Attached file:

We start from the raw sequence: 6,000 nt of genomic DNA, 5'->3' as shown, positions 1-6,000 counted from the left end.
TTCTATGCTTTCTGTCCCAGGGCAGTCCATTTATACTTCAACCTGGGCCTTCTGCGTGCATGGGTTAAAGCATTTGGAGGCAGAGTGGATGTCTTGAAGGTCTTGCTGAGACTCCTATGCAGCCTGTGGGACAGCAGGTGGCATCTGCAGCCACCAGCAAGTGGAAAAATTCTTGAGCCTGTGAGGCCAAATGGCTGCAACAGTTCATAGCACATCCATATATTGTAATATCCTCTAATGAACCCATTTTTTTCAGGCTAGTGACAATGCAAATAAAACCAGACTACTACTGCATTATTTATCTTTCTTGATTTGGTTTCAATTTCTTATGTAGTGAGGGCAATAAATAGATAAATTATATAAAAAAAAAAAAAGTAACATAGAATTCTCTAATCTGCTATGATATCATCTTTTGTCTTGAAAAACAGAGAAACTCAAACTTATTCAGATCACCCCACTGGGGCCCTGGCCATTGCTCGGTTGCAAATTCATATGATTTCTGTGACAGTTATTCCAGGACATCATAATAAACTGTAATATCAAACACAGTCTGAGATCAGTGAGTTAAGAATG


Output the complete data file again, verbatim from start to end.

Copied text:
We start from the raw sequence: 6,000 nt of genomic DNA, 5'->3' as shown, positions 1-6,000 counted from the left end.
TTCTATGCTTTCTGTCCCAGGGCAGTCCATTTATACTTCAACCTGGGCCTTCTGCGTGCATGGGTTAAAGCATTTGGAGGCAGAGTGGATGTCTTGAAGGTCTTGCTGAGACTCCTATGCAGCCTGTGGGACAGCAGGTGGCATCTGCAGCCACCAGCAAGTGGAAAAATTCTTGAGCCTGTGAGGCCAAATGGCTGCAACAGTTCATAGCACATCCATATATTGTAATATCCTCTAATGAACCCATTTTTTTCAGGCTAGTGACAATGCAAATAAAACCAGACTACTACTGCATTATTTATCTTTCTTGATTTGGTTTCAATTTCTTATGTAGTGAGGGCAATAAATAGATAAATTATATAAAAAAAAAAAAAGTAACATAGAATTCTCTAATCTGCTATGATATCATCTTTTGTCTTGAAAAACAGAGAAACTCAAACTTATTCAGATCACCCCACTGGGGCCCTGGCCATTGCTCGGTTGCAAATTCATATGATTTCTGTGACAGTTATTCCAGGACATCATAATAAACTGTAATATCAAACACAGTCTGAGATCAGTGAGTTAAGAATG